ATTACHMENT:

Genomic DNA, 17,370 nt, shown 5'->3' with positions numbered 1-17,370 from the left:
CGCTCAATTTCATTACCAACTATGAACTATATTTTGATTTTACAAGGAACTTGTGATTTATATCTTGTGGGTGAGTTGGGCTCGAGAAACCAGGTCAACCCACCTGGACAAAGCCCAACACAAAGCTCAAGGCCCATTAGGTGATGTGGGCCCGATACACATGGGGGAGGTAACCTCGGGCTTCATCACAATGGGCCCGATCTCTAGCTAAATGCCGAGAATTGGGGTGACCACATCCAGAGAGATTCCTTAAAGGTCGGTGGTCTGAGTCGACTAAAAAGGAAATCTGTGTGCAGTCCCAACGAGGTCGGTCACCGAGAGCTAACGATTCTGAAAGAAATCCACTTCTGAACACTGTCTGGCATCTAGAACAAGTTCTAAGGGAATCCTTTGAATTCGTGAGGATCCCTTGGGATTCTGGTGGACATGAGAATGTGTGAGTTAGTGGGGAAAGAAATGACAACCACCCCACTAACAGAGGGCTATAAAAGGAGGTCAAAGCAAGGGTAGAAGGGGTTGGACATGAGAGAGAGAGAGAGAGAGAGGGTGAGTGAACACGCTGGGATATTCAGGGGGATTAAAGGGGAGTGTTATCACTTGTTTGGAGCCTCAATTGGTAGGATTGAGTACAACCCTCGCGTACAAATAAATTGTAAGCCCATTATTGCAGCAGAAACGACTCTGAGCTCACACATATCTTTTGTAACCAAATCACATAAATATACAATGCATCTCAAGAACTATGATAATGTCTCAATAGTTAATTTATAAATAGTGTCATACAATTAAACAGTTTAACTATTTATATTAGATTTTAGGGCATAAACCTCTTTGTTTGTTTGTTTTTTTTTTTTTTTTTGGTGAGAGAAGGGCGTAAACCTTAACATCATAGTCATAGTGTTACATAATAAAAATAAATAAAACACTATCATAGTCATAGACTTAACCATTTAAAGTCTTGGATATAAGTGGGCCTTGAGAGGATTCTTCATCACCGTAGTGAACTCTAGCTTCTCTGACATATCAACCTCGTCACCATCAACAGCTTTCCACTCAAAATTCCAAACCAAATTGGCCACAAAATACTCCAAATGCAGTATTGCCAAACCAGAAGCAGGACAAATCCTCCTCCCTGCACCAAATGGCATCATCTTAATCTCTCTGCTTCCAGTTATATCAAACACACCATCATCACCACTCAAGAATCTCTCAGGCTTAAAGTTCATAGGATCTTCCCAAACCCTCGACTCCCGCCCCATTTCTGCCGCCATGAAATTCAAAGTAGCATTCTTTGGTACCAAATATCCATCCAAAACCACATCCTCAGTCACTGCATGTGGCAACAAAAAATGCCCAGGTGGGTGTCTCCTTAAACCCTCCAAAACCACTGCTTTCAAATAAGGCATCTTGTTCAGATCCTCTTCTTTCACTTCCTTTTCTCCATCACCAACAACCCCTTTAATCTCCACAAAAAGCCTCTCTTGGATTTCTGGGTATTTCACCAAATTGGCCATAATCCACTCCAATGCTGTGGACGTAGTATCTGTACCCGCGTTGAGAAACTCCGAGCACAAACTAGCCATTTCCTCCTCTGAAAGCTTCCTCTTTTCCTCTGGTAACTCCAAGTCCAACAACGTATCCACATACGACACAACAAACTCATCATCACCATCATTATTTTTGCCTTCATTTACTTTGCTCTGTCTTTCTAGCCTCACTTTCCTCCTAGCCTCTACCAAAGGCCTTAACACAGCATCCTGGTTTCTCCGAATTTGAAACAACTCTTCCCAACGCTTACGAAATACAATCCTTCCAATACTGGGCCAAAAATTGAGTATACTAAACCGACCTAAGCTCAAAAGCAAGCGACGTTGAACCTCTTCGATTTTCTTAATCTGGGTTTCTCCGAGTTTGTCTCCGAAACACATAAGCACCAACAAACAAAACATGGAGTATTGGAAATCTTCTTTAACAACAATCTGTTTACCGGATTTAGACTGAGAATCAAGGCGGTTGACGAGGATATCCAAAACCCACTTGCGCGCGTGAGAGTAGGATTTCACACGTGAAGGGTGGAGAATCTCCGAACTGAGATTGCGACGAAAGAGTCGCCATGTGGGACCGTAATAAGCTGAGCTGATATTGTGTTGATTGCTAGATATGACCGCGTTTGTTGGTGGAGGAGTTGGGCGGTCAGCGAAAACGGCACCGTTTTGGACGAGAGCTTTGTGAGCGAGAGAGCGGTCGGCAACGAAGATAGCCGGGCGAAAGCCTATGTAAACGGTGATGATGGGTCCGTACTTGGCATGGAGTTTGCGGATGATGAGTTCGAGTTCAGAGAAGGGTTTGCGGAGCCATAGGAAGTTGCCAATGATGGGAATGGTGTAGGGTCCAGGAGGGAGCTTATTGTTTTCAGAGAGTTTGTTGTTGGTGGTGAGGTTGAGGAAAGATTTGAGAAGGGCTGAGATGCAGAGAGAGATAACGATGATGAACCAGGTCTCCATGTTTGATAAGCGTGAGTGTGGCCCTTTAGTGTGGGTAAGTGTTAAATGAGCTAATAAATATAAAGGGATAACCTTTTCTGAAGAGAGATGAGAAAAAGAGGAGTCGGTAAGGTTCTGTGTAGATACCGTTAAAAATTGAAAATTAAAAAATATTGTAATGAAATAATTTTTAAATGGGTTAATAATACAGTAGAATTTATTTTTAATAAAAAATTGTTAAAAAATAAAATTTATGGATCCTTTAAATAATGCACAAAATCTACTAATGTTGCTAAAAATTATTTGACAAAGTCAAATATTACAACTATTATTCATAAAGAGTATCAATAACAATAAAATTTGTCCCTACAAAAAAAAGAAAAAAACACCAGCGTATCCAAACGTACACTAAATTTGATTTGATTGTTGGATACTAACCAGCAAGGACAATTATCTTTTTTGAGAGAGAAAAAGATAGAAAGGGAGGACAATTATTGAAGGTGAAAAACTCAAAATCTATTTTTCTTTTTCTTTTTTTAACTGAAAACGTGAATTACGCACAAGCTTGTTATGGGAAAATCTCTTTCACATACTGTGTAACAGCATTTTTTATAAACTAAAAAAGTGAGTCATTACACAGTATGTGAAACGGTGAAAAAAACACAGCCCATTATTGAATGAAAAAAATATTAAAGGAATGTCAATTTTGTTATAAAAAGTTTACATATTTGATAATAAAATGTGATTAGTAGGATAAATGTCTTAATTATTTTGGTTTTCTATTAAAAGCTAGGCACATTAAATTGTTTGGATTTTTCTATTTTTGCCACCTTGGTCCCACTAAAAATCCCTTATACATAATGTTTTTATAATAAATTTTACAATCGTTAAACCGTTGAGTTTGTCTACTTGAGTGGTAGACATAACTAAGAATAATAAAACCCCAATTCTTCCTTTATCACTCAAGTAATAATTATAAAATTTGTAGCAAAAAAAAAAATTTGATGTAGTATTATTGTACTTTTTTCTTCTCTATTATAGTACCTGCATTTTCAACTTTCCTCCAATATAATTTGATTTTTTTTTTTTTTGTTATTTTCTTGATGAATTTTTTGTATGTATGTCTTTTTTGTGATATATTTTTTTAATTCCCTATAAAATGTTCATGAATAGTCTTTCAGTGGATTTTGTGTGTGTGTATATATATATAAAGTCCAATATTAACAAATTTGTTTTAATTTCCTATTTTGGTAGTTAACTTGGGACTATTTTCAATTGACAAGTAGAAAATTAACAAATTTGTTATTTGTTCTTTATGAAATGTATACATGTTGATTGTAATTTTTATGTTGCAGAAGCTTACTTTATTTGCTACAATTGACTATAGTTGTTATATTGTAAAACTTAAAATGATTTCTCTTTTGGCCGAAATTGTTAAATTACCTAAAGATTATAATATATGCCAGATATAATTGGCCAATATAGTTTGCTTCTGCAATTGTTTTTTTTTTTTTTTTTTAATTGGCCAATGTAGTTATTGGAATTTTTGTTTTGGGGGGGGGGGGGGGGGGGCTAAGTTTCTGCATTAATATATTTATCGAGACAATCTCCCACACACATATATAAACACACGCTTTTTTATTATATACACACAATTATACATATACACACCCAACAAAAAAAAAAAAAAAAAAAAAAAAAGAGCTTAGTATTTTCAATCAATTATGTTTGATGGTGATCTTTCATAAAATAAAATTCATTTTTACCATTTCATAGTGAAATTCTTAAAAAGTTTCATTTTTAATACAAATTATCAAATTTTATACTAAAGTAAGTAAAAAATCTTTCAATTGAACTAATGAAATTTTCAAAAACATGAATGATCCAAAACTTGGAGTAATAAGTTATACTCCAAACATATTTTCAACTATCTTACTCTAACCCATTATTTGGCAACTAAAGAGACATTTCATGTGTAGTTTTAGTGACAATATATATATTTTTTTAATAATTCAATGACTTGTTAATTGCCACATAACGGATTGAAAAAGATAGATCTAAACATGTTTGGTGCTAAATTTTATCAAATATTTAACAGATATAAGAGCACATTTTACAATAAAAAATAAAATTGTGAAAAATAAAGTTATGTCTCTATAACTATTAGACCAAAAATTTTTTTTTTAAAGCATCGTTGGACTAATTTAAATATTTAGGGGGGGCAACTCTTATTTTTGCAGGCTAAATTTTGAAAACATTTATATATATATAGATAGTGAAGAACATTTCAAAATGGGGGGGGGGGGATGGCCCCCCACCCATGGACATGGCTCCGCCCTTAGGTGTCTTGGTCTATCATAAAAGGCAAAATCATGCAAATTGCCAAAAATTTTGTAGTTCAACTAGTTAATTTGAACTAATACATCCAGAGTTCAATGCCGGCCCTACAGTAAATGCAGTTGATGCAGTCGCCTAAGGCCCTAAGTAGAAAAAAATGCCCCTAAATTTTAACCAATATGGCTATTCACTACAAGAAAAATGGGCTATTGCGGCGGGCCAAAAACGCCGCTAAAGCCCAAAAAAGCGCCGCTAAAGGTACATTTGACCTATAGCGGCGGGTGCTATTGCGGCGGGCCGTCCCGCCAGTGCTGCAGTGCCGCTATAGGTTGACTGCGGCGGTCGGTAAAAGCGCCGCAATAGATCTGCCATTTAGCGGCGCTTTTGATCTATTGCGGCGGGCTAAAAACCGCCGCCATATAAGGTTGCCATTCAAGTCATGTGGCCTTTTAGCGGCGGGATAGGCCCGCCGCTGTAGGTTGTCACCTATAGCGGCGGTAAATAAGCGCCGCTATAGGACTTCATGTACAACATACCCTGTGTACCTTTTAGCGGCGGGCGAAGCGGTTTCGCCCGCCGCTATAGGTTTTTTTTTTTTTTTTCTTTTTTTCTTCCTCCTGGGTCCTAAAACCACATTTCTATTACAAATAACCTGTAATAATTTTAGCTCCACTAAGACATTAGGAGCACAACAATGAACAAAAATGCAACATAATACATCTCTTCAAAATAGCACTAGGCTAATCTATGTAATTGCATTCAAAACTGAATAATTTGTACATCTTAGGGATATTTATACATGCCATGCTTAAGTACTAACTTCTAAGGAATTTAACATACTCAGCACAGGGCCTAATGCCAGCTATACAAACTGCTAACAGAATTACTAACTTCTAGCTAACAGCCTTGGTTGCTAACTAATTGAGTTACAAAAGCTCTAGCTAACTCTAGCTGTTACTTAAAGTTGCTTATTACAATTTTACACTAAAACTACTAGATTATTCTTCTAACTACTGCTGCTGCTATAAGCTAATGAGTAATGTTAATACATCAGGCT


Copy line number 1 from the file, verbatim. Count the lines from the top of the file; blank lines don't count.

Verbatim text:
Genomic DNA, 17,370 nt, shown 5'->3' with positions numbered 1-17,370 from the left: